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I am very confused about how to think about the Bloch Sphere. How can we relate the concept of expectation value to the Bloch sphere? If my state lies in let's say $yz$ plane how can we say that expectation value around $x$ is 0. I can understand that we take the projections and because of the equal probability of projection onto the positive and negative axis, we get a 0. My question is how can a vector living in $yz$ plane can even be projected on $x$-axis?

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    $\begingroup$ See 3rd paragraph en.wikipedia.org/wiki/Bloch_sphere In short, Bloch sphere is just a representation of states. Orthogonal states of the quantum system are located at antipodal points. Thus any two non-antipodal states have some projection one to the other. $\endgroup$ – Alexander Jun 26 '20 at 5:43
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    $\begingroup$ Related : Understanding the Bloch sphere. Especially @CR Drost's answer. $\endgroup$ – Frobenius Jun 26 '20 at 12:51
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Imagine we're considering the spin of an electron. We denote the two possible measurement outcomes in the $z$ direction $|0\rangle =\begin{pmatrix}1\\ 0\end{pmatrix} = $ spin up and $|1\rangle=\begin{pmatrix}0\\ 1\end{pmatrix}=$ spin down, but generically, the state will be a superposition of these two states: $$ |\psi\rangle = A|0\rangle + B|1\rangle $$ Since global phases aren't physically important, we can take $A$ to be real and represent the phase factor in $B$ by $e^{i \phi}$. Normalization requires $|A|^2 + |B|^2 = 1$, which we can enforce by setting $A = \cos\theta/2$ and Re $B = \sin\theta/2$. (We use $\theta/2$ instead of $\theta$ so that our formula yields a one-to-one correspondence between a choice of $\theta,\phi$ mod $2\pi$ and a state $|\psi\rangle$. I won't prove it here, but if we had used $\theta$ instead of $\theta/2$ in our formula, the correspondence would be two-to-one). This shows that any state can be written $$ |\psi\rangle = \cos\theta/2 |0\rangle + e^{i\phi}\sin\theta/2|1\rangle $$ for an appropriate choice of $\theta$ and $\phi$. We can therefore represent a state as an ordered pair $(\theta,\phi)$, which corresponds to a point on a unit sphere. This is the Bloch sphere.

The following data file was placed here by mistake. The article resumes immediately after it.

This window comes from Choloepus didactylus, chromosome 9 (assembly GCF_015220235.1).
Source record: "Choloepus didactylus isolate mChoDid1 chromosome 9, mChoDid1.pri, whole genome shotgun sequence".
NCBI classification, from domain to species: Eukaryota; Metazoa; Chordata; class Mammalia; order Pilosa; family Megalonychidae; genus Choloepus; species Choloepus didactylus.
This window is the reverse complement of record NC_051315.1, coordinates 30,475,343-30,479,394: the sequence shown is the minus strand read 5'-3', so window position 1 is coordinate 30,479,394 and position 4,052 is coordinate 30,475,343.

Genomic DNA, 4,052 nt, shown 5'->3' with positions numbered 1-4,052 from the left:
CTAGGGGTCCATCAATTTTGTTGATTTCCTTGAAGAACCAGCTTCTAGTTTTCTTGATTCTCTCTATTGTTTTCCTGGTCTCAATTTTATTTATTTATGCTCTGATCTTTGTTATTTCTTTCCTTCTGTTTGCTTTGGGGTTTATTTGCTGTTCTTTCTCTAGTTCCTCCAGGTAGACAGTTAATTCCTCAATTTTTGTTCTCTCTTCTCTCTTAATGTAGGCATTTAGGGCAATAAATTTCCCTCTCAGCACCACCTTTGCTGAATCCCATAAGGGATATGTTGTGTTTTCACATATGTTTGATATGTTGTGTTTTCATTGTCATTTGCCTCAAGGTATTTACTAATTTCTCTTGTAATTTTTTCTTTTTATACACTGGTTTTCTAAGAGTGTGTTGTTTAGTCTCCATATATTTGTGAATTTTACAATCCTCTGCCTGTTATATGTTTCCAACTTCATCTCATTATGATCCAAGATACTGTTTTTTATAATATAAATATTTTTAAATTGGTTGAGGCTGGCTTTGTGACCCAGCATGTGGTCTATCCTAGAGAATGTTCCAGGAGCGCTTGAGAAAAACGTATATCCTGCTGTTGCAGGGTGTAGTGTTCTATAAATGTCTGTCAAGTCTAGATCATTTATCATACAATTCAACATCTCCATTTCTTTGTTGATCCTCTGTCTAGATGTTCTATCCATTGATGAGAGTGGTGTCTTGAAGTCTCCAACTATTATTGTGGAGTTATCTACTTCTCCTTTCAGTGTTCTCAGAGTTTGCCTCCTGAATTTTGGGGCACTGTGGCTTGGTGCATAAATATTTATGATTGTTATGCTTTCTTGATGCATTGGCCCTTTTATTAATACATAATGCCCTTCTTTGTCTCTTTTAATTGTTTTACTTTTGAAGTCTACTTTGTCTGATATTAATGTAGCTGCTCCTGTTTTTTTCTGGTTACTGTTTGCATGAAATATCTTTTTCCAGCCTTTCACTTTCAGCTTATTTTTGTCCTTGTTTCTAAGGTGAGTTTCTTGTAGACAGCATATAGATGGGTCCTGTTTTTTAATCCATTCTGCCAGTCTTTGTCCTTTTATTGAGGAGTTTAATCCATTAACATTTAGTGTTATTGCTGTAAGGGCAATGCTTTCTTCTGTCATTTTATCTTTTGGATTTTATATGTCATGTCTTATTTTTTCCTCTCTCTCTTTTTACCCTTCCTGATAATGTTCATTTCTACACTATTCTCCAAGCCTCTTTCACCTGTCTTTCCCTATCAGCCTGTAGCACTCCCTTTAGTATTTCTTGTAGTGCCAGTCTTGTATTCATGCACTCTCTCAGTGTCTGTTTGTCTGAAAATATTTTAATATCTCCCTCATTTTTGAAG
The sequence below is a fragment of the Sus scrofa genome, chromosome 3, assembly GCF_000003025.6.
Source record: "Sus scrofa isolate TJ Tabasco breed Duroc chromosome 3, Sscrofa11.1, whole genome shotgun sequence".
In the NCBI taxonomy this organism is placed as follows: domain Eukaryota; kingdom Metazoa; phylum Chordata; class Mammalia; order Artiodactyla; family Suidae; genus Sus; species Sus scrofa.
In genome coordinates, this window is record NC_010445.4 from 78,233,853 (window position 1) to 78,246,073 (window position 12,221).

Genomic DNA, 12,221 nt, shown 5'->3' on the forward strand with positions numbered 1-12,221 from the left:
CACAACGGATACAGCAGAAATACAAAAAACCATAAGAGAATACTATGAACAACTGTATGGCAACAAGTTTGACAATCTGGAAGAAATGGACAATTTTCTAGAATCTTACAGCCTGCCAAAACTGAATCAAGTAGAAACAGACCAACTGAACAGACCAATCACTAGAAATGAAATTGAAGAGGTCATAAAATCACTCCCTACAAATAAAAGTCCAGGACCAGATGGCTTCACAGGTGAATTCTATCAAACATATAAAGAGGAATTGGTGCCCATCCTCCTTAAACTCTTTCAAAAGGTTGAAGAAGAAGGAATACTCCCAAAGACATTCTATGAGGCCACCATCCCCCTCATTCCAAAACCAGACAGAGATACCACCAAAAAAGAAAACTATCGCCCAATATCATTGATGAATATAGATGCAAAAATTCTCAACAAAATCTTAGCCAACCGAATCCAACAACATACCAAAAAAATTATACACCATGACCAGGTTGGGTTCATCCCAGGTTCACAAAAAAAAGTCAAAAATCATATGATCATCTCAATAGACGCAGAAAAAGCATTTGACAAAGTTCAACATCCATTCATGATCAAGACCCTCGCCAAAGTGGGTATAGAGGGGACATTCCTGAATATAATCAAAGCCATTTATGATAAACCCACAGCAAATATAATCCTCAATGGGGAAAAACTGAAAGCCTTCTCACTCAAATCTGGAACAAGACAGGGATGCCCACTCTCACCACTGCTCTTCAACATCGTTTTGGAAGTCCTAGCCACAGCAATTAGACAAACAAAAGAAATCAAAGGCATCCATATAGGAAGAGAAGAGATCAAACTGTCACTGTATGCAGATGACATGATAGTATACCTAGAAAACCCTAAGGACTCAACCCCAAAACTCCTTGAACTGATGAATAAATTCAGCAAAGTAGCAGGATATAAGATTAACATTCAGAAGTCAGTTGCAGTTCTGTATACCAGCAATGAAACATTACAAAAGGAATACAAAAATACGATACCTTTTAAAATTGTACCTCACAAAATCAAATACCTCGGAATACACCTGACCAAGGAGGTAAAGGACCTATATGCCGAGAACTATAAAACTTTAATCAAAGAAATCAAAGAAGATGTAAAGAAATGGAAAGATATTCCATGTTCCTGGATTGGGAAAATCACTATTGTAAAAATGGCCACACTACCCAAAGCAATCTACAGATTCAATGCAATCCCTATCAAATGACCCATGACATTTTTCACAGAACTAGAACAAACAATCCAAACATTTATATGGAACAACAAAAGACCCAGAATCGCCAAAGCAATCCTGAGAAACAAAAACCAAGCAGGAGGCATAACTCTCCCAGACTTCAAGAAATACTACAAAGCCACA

Now, by the basic formula for the expectation value, we have $$ \langle S_z\rangle = \frac{\hbar}{2}\cos^2\theta/2 -\frac{\hbar}{2}\sin^2\theta/2 = \frac{\hbar}{2}\cos\theta $$ which up to a factor of $\frac{\hbar}{2}$ is just the $z$ coordinate of the point $(\theta, \phi)$ on a sphere (since in spherical coordinates on a unit sphere, $(x, y, z) = (\sin\theta \cos\phi, \sin\theta\sin\phi,\cos\theta)$ ). You can similarly show that $$ \langle S_y\rangle = \frac{\hbar}{2}\sin\theta\sin\phi,\quad \langle S_x\rangle = \frac{\hbar}{2}\sin\theta\cos\phi $$ giving the general correspondence $$ (\langle S_x\rangle, \langle S_y\rangle, \langle S_z\rangle) = \frac{\hbar}{2}\left(x_\text{Bloch}, y_\text{Bloch}, z_\text{Bloch}\right) $$ In short: we can represent a state as a point ($\theta, \phi$) on the Bloch sphere. When we represent this point in Cartesian coordinates, the $n$-coordinate of the point gives the spin expectation in the $n$ direction. (I haven't showed it here, but this is true for all directions, not just $x, y, z$.)

Now, in response to your question: A state on the Bloch sphere in the $yz$ plane will have (Cartesian) coordinates $(0, y, z)$. By the above, the state has spin expectation zero. If you're wondering how to project a vector onto the $x$ axis, you do so as you do for any vector: dot it with a unit $x$ vector. In this case, it's clear that $(0, y, z)\cdot (1, 0, 0)=0$.

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